The NBA does not seem to realize that these are the holidays and people might be busy with other stuff. Not only did the Clippers play on Christmas night and the day after Christmas, those games were both controversial and wildly exciting -- and in between all the NBA did was admit that their officials had made a monumental mistake in Oakland in Christmas night.
I was really ready to sleep in today -- and I even shirked my responsibility to write a Utah preview last night because it's the holidays and I wanted to shirk a little. So what happens? Andrew Bynum gets suspended in Cleveland and the Clippers get mentioned as a possible landing spot for the center.
I'm obviously a little late to this party, but better late than never, right? Besides, this situation will take some time to resolve itself. The magic date is January 7, ten days from now. Whatever team Bynum is on at that time can save $6M against their cap this season by waiving him before January 7 -- which is almost certainly going to happen.
So how do I feel about the prospect of Bynum on the Clippers?
Basketball is basketball and winning is winning, and frankly, as much as I dislike Andrew Bynum and think he's an immature punk, if the Clippers can get it for the NBA minimum, them of course they should. Or rather, let me modify that statement a bit -- if Doc Rivers and Chris Paul want him on the team, then who am I to disagree?
Bynum is massive and also massively talented. There was a time when he appeared poised to be the best center in the NBA -- a time not that long ago. His combination of size and post moves is beyond rare in the NBA at this point; it's almost non-existent (Brook Lopez is pretty much the only one in the conversation). He also has the knees of a 60 year old and the temperament of a 4 year old, factors that limit his effectiveness somewhat.
But in the right situation, playing for a strong coach who relates well to players (hello Doc) on a team with strong on court leadership that can show him the way to behave and won't take any crap from him (hey there Chris), Bynum could be a monster. Would he be wiling to be the third big in the Clippers rotation? Well, according to Bill Simmons, the Clippers are one of two teams for which he'd like to play and presumably he realizes that he wouldn't be coming to L.A. to start. (Although Andrew's not the brightest bulb in the Lamps Plus so maybe he doesn't realize that.)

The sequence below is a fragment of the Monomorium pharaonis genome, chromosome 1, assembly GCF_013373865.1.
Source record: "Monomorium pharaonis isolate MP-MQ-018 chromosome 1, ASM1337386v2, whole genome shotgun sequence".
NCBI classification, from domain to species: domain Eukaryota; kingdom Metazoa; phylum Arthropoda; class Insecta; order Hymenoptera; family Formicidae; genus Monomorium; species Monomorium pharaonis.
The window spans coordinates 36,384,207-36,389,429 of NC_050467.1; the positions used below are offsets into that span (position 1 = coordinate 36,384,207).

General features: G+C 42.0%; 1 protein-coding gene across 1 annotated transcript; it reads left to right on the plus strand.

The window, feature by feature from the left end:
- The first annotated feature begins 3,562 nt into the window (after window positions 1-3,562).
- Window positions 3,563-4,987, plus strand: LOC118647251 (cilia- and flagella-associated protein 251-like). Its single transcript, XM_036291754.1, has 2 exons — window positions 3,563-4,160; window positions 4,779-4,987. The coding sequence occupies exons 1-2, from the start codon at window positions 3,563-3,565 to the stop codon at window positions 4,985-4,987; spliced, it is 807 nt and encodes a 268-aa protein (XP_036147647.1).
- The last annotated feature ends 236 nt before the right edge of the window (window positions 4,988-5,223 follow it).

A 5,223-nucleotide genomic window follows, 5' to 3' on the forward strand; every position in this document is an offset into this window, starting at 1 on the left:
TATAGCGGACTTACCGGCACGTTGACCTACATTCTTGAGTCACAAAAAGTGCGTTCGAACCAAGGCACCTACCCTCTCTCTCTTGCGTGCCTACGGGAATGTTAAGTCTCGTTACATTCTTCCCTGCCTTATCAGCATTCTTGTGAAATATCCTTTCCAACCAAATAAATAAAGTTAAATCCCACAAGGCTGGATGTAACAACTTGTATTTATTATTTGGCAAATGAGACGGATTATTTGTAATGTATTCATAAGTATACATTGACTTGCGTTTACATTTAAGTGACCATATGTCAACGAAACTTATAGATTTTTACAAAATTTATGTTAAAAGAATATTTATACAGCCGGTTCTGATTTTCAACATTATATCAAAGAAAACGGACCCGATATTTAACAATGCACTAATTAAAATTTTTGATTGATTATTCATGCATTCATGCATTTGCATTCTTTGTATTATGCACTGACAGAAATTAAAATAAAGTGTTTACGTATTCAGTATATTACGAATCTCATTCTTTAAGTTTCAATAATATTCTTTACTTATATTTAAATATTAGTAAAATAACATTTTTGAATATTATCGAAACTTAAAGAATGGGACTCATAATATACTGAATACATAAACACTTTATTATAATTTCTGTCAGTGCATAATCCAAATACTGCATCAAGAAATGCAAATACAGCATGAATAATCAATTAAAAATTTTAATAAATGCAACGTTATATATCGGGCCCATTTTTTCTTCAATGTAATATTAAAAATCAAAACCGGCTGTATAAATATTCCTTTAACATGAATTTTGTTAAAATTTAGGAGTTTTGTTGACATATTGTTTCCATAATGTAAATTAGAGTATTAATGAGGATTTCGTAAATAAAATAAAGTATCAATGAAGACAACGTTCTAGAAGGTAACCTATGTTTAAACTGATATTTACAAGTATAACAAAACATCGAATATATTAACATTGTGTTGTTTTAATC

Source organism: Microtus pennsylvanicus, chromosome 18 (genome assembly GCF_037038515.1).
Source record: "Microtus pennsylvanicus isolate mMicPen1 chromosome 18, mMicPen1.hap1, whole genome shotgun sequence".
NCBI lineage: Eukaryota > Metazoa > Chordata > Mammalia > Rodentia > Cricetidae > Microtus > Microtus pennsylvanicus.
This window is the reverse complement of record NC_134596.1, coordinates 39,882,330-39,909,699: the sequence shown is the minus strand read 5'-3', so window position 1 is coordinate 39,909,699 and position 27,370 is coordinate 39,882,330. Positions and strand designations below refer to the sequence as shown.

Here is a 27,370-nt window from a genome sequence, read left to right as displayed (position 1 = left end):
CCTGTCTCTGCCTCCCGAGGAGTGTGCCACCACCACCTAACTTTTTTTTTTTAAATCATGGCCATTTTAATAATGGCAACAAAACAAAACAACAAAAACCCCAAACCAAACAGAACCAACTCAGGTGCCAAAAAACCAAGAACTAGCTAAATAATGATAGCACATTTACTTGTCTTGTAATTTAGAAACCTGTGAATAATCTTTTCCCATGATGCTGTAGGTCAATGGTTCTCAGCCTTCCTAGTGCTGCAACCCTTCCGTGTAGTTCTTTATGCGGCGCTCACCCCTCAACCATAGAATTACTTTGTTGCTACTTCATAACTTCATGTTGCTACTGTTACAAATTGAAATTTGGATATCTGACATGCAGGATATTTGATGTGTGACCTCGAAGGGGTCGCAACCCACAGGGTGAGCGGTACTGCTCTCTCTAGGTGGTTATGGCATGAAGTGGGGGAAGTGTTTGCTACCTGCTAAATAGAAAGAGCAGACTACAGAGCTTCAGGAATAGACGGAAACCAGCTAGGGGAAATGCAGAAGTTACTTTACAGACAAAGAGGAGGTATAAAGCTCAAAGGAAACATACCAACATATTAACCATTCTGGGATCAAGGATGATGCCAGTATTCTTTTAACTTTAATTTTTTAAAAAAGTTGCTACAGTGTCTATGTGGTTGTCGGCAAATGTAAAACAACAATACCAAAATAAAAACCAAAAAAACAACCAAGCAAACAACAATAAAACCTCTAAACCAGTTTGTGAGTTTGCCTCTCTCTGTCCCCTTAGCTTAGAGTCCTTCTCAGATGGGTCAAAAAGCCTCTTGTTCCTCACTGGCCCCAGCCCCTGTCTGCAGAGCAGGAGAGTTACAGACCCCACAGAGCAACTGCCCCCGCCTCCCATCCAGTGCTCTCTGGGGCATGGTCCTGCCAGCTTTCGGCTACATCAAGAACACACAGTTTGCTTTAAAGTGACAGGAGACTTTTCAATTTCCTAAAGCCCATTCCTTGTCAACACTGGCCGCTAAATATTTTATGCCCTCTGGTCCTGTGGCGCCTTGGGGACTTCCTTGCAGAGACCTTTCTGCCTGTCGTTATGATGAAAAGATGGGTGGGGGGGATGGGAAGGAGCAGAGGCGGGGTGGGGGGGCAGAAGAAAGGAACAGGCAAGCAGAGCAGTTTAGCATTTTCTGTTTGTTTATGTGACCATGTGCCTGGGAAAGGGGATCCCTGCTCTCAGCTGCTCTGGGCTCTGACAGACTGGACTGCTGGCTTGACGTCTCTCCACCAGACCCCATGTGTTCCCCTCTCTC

Let's go through a couple of key elements here. The Clippers will certainly not get involved in trading for Bynum. No one who makes anywhere close to as much as Bynum would be an option in trade, so you'd be looking at a package of players along the lines of Jamal Crawford, Jared Dudley and Willie Green just to make the math work. That's not happening.
If the Cavs are able to trade him, it will almost certainly be to a team looking to use the non-guaranteed portion of his contract to shed salary. The Chicago Bulls are the obvious choice, as they could save a ton of money with a Luol Deng for Bynum deal. There may be other teams eyeing Bynum's unique contract for the purposes of saving money, but Cleveland can do that by waiving him themselves, so it would have to be worth their while.
There is almost no chance that any team would trade for him with the intention of actually trying to retain him. He's too big of a risk with a long history of incidents and coming off back-to-back franchise-crippling seasons in Philadelphia and Cleveland. So one way or the other, Bynum is going to be a free agent on January 10th when he clears waivers or whenever he clears waivers.
So then what? There will be teams that will be willing and able to pay him more than the NBA minimum -- but if Bynum and his people have already thrown Miami and the Clippers out there, it would seem to indicate that winning is going to be prioritized over money. Neither the Heat nor the Clippers can offer him anything more than the veteran's minimum and a role -- so it may come down to which role he thinks will be better. And of course there's no guarantee that either team will make the offer, but it seems likely. Would the fact that Bynum used to live in L.A. and had his best seasons in STAPLES Center be a factor? It's hard to know.
This whole scenario actually reflects an aspect of the NBA I truly dislike (that is, beyond the corrupting effects of money and prestige on a 17 year old who never even spent a day in college): the advantages of the haves over the have nots. A supremely talented individual like Andrew Bynum does nothing to help a struggling team in Cleveland get better, and then sulks his way into a suspension. And in the end, he'll likely wind up playing deep into the postseason, helping an already very good team become even better. It would be one thing if those good teams were having to pay a premium for this advantage -- but in this case they're going to get a discount. The Heat have won back-to-back NBA titles -- do they really need a former All Star starter for the NBA minimum? Bynum should almost be forced to play in Charlotte or Utah as punishment for bad behavior, not rewarded. Of course, even though bad teams have plenty of incentive to get good, they also have to think in the long term, and can't take a short term gamble on a player like Bynum, so bad teams probably wouldn't be interested anyway. But still, it's unseemly to have the rich get richer.
Of course, it feels very different now that the Clippers are in the 'rich' category for the first time in history.